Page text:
Wednesday, November 5, 2008
Organized by the UW Aquatic Sciences Center and the Department of Art History to enhance public awareness and understanding of water resources in a changing climate. Thursday, November 6, 6pm, rm L150 in Chazen Museum of Art. Free and open to public.
Tuesday, November 4, 2008
The Pyle Center is at 702 Langdon Street and is open Monday through Friday, 7:45 a.m. to 4:30 p.m. Call the Pyle Center at (608) 262-1122 for additional building hours, including weekends, which vary weekly.
Download a guide to the Wisconsin Waters exhibit here.
Friday, October 31, 2008
Did you know 36 million children between the ages of 5 and 13 went trick or treating last year? The US Census Bureau puts out statistics on Halloween each year. To find out how many pounds of candy Americans consumed last year, click here.
For the morbid, Harvard Law School library has a collection for you: Dying Speeches and Bloody Murders. Published in British towns and cities by printers who specialized in this type of street literature, a typical example features an illustration (usually of the criminal, the crime scene, or the execution); an account of the crime and (sometimes) the trial; and the purported confession of the criminal, often cautioning the reader in doggerel verse to avoid the fate awaiting the perpetrator.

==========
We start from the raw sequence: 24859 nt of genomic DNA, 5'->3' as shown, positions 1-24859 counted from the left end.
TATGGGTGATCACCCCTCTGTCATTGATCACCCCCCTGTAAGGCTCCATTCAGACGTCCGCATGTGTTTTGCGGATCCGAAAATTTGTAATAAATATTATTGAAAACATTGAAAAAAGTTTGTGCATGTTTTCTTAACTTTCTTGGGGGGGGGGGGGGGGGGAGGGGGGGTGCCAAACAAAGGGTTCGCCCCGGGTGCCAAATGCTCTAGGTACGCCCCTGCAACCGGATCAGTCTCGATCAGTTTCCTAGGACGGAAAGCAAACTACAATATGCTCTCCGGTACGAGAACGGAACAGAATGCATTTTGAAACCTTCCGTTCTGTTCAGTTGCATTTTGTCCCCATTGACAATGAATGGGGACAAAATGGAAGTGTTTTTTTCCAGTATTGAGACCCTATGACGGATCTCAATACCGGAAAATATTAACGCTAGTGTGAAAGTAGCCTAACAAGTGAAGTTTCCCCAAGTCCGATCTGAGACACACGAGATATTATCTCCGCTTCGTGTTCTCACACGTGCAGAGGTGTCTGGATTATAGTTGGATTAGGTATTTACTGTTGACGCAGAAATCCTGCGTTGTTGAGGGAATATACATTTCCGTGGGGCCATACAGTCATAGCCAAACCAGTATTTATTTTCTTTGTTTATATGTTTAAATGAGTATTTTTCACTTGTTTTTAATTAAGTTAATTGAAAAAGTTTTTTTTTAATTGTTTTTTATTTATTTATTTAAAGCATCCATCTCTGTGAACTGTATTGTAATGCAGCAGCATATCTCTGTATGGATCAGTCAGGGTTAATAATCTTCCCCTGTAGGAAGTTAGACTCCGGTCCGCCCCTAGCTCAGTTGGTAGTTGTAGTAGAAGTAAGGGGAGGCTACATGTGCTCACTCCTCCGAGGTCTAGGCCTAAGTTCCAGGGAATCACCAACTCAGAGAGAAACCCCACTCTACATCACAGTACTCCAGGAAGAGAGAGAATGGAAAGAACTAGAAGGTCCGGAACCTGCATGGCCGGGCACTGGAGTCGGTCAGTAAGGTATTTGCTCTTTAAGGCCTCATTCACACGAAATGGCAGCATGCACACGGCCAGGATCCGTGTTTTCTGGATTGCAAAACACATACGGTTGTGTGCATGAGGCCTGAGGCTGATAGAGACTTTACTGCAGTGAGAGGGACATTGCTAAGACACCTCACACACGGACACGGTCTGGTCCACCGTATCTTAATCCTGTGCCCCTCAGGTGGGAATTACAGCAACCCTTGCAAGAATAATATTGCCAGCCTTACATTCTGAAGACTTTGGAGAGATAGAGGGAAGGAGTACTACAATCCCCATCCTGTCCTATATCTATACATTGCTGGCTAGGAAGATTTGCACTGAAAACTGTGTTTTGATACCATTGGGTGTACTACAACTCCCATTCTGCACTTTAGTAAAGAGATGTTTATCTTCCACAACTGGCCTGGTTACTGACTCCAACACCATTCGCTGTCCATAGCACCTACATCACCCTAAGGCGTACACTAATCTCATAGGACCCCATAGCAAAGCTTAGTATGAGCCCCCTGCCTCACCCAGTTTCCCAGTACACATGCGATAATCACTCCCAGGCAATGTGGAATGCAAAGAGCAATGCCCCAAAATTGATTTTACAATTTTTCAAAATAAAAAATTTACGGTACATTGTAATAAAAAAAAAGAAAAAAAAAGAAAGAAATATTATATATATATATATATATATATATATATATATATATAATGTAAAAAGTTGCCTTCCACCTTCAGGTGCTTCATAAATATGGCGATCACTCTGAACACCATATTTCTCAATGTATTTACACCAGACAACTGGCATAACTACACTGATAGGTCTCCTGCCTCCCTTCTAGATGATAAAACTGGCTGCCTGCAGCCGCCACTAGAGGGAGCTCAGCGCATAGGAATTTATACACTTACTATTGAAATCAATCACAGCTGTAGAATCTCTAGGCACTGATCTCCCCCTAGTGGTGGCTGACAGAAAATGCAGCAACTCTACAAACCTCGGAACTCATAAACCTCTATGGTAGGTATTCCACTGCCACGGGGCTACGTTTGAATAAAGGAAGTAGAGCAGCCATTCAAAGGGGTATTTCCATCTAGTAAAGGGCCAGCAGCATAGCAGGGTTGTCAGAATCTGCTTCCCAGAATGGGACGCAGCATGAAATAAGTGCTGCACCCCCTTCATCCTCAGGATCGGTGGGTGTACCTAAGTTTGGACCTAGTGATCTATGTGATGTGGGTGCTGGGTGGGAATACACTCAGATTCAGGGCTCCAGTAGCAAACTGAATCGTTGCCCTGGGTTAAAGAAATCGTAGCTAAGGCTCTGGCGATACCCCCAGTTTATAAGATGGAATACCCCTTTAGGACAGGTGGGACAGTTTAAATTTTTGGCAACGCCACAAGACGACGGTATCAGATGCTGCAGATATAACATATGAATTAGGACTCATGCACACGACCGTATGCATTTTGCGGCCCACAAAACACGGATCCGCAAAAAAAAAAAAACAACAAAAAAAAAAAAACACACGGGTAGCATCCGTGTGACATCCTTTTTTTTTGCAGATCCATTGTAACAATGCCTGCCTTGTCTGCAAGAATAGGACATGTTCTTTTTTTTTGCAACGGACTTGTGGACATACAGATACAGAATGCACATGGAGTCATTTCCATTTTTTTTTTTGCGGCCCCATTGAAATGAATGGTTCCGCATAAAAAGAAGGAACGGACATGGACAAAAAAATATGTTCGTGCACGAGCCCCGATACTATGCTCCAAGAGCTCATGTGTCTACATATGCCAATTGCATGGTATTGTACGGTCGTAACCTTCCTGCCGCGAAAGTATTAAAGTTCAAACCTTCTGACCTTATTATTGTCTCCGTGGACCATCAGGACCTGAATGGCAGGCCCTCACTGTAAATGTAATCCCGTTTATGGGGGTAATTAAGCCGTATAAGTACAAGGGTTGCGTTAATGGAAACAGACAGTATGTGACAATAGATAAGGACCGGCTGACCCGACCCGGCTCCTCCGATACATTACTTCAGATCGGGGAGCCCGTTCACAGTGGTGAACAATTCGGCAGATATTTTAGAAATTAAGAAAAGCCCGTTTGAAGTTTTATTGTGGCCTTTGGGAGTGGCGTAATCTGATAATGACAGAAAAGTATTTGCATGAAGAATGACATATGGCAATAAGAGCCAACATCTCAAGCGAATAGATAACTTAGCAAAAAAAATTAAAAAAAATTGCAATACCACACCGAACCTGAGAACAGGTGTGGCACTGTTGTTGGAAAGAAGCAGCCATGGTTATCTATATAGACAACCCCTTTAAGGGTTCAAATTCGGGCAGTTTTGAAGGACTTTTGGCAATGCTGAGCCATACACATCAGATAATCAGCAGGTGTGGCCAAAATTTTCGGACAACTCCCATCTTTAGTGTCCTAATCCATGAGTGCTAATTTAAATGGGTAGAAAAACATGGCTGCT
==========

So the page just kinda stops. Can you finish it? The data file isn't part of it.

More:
It wouldn't be Halloween at Wisconsin's Water Library without some spooky water facts.
Keeping those in mind, remember to stay green this Halloween:
Greenhalloween.org has everything from green costume ideas to activities for kids and parents.
Before trick or treating, be sure to check out The Green Guide.
Happy Halloween from the Water Library!
Thursday, October 30, 2008
National award honors Trempealeau’s commitment to clean water
Kohler is a EPA WaterSense 2008 Partner of the Year
Wednesday, October 29, 2008
Learn how to locate wetlands....
Tuesday, October 28, 2008
To read more about this workshop, click here.
To read more about Michigan's Clean Marina project, click here.
Monday, October 27, 2008
Monday, October 20, 2008
Friday, October 17, 2008
Saturday afternoon is Celebrate Water Spirits: A Family Day from 12 pm to 4 pm. This event will also have music and dancing, as well as a paper mask-making workshop and guided exhibition tours. The event is free.